You can surely see where this is going.

Putting a USSC kitchen next to a field hospital? Excellent opportunities for “first person” 24-7, plus a wonderfully educational combination for interaction with spectators.  And when it’s time for the unit meal, “slightly wounded” soldiers get to help prepare it, under the direction of the civilians in the USSC, using, plausibly if not temporally consistently, all the “substantial and delicate” food you can imagine, so long as it’s not made by Marie Callender or Hungry-Man Meals.  You end up with a tableaux vivant worthy of a photograph instead of having the place look like a modern church pot luck dinner.

The details of this have to be worked out by the participants. I’m painting with a roller here, broad strokes. But here are a couple of things I’ve found important:

  1. Respect the civilian involvement.  Unit leaders need to establish the time for food prep and the time for eating, and make the military schedule adjust to that both in terms of supplying labor and of being on time for dinner. Nothing dismays cooks more than a savory meal ready at the prescribed time, after a heavy investment of time, energy and, usually, some ingenuity, and word that the men are out drilling and “will be along in awhile.”
  2. Have folks other than the meal preparers do the cleanup afterward. Believe me, it makes a lot of tired people very happy.
  3. If you’re the military top guy, stay on top of what the “kitchen” needs, whether it’s wood, water, labor, or a kind word. Use the chain of command to get all of it, including the kind words. There’s nothing like three cheers and a tiger for the cooks.
  4. Invariably you’ll have extra food. It just works out that way.  Put out the word you’ve got it and people are welcome to have at it.  Somewhere there is a fellow looking at the mess in his haversack and wondering if he can order in a pizza. Save him from himself; feed him!
By August of 1863 the USSC had an attractive camp near the railroad east of Gettysburg and close to Camp Letterman and other huge field hospitals.




Have a Cow! Really!

Field rations, Part Four

So, you’ve got a couple of hundred guys who are at a pretty authentic event, they are depicting a Union regiment on campaign, and they all know about Union armies having herds of cattle travel with the armies so there could be a fresh beef ration each day. And they want to experience the full process of “rations.”

It’s not that hard, just make sure everyone’s on board before you go buying a side of beef. Some events are not about the rations, there’s too much other stuff involved. It should be an event where the ration issue and preparations to eat it are main, advertised features, because it requires focus, diligence and organization, from the regimental staff down to individual messes.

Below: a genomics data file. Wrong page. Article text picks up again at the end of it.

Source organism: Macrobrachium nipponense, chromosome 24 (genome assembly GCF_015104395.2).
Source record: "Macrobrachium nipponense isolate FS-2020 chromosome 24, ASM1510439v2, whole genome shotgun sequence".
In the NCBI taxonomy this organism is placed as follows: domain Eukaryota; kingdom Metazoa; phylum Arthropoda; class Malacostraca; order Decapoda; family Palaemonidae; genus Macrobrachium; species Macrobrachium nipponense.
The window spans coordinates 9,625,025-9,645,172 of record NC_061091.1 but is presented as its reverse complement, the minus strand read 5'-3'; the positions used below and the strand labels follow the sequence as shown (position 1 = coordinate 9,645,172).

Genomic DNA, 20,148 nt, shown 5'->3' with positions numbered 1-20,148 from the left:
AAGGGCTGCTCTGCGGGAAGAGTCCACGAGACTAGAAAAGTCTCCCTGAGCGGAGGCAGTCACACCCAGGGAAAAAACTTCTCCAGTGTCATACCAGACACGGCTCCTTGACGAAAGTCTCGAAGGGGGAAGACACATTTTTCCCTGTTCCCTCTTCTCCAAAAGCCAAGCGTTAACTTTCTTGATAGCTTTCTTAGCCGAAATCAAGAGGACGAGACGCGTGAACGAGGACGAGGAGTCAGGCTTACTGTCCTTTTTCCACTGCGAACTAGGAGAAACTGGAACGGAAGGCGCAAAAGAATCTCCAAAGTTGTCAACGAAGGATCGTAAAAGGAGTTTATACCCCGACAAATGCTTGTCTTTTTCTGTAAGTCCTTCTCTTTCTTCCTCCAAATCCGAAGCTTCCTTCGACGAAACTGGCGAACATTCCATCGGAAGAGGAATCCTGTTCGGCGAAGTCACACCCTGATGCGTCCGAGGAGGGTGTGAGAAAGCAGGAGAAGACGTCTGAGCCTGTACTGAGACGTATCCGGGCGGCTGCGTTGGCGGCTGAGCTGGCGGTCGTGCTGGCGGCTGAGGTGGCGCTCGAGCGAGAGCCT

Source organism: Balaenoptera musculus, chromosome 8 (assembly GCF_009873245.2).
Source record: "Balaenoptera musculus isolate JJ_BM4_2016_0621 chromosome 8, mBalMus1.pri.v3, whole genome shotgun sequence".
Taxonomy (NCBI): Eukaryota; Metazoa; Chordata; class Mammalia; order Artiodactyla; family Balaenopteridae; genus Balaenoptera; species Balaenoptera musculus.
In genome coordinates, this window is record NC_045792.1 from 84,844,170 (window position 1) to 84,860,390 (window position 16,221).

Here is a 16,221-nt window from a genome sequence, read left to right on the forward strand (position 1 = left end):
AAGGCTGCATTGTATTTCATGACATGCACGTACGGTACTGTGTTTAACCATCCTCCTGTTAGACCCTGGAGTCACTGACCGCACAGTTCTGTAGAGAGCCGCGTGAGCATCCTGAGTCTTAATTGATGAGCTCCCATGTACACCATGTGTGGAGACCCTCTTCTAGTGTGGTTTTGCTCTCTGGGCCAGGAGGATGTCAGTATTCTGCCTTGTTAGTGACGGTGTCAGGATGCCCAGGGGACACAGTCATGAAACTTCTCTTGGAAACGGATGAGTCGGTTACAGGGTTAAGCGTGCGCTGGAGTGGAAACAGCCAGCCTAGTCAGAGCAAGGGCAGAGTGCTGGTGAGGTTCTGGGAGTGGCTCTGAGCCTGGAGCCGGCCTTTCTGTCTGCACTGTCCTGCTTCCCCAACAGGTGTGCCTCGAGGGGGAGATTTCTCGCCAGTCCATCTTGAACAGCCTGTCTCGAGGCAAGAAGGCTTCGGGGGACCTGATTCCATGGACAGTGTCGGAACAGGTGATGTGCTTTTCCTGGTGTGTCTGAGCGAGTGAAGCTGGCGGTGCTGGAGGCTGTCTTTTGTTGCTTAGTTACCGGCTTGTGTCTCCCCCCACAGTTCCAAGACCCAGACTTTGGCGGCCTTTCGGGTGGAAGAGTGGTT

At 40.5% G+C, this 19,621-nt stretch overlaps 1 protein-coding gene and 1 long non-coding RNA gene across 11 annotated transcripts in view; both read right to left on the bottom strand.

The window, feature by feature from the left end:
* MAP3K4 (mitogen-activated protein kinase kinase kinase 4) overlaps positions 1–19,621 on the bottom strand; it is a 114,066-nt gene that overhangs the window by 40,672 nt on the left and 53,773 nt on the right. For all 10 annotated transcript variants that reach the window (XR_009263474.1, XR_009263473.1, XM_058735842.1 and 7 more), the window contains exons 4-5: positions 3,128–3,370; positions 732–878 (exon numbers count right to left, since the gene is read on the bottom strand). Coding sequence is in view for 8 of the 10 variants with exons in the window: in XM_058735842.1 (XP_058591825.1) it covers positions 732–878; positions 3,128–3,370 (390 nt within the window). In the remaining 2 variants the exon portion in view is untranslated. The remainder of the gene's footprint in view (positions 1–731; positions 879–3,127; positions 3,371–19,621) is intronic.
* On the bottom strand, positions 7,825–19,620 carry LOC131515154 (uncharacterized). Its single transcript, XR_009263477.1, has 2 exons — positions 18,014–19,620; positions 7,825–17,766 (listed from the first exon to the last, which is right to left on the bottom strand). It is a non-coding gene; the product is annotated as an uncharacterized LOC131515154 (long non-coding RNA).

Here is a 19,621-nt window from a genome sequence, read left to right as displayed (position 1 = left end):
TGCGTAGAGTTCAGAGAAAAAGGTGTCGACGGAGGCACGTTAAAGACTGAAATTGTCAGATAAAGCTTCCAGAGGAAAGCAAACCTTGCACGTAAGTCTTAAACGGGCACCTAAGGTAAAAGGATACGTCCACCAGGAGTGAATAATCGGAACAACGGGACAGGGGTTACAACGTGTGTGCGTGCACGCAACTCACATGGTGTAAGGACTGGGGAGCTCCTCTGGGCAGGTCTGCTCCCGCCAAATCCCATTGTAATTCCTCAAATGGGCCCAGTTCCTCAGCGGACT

McDowell 2005. Me on the left, reenacting legend Tim Kindred on the right, and the front left quarter of a steer hanging from meat hooks, waiting to be processed.

What you need: An event schedule that calls for issuing the rations on Saturday morning, between breakfast and lunch; a “real” morning roll, so the regimental commissary knows how many rations to issue for each company; a sturdy wooden table for slicing up the beef; some meat hooks, for butchering the side of beef; someone who knows how to butcher beef; lots and lots of brown paper; a TESTED set of scales.

Confederate? Beef is fine, but because Confederate depots drew mainly from farms, not big meat processing plants, and because Confederates weren’t really known for having cattle herds traveling with the armies, you can substitute slab bacon.

You’ll know ahead of time how many people need to be fed and how many rations, of course, based on registration. I’ve been lucky to have Ron Myzie of the 142nd PVI help me figure that out at various events.  I am neither a details guy nor a numbers guy, so if I’d been left to my own devices the army would have starved to death.

Hardtack, ready to be issued. Note that someone on the work detail put down a cloth towel to try to keep the food clean.
McDowell 2005. Brigade commissary, with men prepping the food processing line prior to the arrival of the beef. Note the scales on the yellow box with a slab of bacon being weighed.